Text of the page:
Online citations, reference lists, and bibliographies.
Please confirm you are human
(Sign Up for free to never see this)
← Back to Search

The Effects Of Intraruminal Infusions Of Sodium Bicarbonate, Ammonium Chloride And Sodium Butyrate On Urea Metabolism In Sheep

B. W. Norton, A. N. Janes, D. G. Armstrong

Save to my Library
Download PDF
Analyze on Scholarcy
Share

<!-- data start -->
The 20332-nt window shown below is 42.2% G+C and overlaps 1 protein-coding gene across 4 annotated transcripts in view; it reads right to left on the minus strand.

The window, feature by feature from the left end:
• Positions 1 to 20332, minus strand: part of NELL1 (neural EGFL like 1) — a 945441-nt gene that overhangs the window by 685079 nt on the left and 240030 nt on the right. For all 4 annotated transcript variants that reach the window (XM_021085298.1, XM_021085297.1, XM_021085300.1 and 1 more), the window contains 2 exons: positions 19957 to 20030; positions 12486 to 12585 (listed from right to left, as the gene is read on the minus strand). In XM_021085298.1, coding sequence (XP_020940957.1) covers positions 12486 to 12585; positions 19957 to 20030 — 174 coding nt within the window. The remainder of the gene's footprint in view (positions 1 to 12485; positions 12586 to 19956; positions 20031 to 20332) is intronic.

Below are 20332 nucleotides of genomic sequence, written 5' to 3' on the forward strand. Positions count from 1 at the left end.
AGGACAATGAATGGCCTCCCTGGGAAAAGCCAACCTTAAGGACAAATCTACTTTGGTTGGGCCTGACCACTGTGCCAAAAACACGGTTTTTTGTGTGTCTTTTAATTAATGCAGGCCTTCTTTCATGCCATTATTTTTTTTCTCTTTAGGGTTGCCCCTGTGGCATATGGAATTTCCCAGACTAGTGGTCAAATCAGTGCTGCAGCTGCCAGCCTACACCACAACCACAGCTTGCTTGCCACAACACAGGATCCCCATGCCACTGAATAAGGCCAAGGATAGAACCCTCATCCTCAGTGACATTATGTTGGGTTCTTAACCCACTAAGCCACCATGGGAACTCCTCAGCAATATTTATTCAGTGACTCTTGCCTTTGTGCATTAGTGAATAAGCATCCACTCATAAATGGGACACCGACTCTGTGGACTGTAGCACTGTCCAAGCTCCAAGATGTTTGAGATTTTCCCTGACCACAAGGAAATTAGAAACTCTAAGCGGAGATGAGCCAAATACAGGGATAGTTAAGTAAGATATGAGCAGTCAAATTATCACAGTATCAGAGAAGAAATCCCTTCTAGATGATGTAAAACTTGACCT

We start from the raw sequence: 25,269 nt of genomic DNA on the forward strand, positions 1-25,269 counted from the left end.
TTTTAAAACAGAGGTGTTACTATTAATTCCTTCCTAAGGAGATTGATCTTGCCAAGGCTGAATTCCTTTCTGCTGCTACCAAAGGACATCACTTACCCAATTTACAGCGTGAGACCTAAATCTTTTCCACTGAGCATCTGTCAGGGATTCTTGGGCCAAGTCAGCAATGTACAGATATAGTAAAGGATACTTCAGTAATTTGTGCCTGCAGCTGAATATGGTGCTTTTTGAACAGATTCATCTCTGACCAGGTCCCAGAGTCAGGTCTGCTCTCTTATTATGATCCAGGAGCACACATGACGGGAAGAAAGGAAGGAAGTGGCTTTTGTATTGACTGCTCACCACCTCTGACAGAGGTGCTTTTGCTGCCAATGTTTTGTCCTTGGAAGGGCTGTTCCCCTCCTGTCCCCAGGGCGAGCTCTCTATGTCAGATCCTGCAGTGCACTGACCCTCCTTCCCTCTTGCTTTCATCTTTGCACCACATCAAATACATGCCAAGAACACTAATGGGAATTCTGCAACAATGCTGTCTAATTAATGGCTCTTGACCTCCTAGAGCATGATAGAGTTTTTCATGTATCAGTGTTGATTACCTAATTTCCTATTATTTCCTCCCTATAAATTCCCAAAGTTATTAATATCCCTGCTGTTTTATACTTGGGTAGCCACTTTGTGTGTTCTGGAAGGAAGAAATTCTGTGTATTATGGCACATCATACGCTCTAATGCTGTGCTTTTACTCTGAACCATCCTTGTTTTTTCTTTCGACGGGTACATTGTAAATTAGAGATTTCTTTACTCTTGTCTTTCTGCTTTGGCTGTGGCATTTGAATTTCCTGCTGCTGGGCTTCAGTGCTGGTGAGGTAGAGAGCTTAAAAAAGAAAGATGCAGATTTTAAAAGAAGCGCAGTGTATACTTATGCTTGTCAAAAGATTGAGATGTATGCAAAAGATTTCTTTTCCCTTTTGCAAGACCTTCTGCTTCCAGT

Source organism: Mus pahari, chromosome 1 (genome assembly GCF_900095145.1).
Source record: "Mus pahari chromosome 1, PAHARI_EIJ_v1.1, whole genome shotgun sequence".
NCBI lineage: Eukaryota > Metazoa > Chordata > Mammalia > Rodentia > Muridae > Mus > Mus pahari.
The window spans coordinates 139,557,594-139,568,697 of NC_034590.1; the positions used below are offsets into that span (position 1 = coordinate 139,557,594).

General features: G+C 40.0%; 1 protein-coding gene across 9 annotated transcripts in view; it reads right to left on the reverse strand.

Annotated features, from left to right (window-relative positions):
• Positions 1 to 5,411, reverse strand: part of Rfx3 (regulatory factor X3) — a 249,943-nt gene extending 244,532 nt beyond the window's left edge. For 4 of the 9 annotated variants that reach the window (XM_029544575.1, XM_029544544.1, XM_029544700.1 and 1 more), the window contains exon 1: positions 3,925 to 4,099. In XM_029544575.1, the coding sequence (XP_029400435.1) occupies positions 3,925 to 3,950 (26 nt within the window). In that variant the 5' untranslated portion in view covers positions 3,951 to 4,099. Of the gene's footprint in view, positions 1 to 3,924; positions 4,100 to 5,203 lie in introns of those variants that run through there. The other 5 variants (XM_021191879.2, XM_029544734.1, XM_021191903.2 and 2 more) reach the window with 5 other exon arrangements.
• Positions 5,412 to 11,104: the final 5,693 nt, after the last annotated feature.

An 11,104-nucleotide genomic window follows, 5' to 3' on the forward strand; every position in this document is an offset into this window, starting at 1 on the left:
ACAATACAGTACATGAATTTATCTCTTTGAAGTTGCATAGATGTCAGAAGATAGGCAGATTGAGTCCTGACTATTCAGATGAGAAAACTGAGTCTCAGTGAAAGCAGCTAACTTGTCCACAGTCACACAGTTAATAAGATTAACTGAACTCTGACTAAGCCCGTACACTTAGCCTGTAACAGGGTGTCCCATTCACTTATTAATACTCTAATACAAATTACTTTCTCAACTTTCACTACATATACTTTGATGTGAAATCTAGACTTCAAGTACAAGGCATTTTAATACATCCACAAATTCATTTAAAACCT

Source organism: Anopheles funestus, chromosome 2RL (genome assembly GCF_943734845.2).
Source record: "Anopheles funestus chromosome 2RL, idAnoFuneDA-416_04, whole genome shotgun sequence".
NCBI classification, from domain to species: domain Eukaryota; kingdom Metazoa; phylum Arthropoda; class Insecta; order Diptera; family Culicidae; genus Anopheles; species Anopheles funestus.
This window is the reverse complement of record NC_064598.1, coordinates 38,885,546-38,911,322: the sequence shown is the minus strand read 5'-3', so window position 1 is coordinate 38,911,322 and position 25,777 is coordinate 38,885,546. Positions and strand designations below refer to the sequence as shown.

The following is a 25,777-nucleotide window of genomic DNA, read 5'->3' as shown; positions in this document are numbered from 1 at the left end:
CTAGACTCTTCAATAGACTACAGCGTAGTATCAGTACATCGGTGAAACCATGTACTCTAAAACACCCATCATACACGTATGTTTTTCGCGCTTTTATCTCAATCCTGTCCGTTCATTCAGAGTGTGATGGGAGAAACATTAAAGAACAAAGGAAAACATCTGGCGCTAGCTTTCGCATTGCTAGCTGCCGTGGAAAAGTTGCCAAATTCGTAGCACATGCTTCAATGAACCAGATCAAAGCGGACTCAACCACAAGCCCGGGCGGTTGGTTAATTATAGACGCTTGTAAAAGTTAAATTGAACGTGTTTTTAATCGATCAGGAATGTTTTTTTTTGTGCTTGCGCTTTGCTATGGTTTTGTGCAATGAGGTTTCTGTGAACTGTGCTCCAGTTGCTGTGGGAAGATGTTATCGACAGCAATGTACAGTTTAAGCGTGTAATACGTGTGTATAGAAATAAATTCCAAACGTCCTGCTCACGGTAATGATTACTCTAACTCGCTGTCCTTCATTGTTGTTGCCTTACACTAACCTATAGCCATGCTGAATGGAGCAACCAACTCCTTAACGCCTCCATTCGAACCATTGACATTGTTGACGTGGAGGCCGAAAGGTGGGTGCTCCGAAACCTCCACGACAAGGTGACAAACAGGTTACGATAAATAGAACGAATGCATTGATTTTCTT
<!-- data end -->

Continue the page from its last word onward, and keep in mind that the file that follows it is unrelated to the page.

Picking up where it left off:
1. Three sheep fitted with rumen cannulas were fed hourly a daily ration of 1000 g pelleted-grass cubes, and during four successive 2-week periods were intraruminally infused (0·45 l/d) with solutions containing sodium chloride (0·47 mol/d), sodium bicarbonate (0·47 mol/d), ammonium chloride (0·47 mol/d) and sodium butyrate (0·47 mol/d). Each solution, except that for NaHCO3, was adjusted to pH 7 before infusion, and provided equal sodium intakes for sheep in all periods.2. In the final week of each infusion period, a balance trial was conducted and on separate days each sheep was continuously infused with [14C]urea and NaH14CO3 intravenously and NaH14CO3 intraruminally. Carbon transfer rates between blood urea, blood bicarbonate and rumen fluid bicarbonate were calculated from the specific radioactivity of urea and bicarbonate samples and isotope infusion rates during each experimental period.3. There was no significant effect of intraruminal infusions on N balance, and with the exception of sheep in fused with NH4Cl, all sheep utilized apparently digested N with similar efficiency for N retention. Sheep infused with NH4Cl (6·2 g N/d) excreted the equivalent of 93% of the infused N as urea in urine.4. Infusion of NaHCO3. NH4Cl and sodium butyrate significantly (P < 0·05) increased the rurnen fluid concentrations of bicarbonate, ammonia and butyric acid respectively, and all infusions significantly (P < 0·05) increased total volatile fatty acid concentrations. Both NaHCO3 and sodium, butyrate significantly (P < 0·05) increased the pH of rumen fluid There was no significant effect of infusion on the proportions of propionic acid or the osmolality of rumen fluid.5. Intraruminal infusions of NH4Cl significantly (P < 0·05) increased and infusion of sodium butyrate significantly (P < 0·05) decreased plasma urea concentrations. Sheep infused with NH4Cl had higher rates of urea synthesis and urinary urea excretion compared with sheep on the other treatments, and a significantly (P < 0·05) lower proportion of urea synthesized by these sheep was degraded in the digestive tract. Sheep infused with sodium butyrate degraded a significantly (P < 0·05) greater amount (3·2 g N/d) and proportion (0·24) of total urea synthesis in the rumen than did sheep infused with NaCl. Corresponding values for the control (NaCl) sheep were 1·5 g N/d and 0·13 respectively. There was no significant effect of other infusions on the amount of urea recycled to the rumen or on the distribution of total urea degradation between the rumen and lower digestive tract. Plasma urea clearance to the rumen was significantly (P < 0·05) increased during sodium butyrate infusion, and the clearance of urea to the lower digestive tract was significantly (P < 0·05) decreased during NH4Cl infusion.6. The mechanism by which urea entry into the rumen is regulated by rumen metabolite levels is discussed.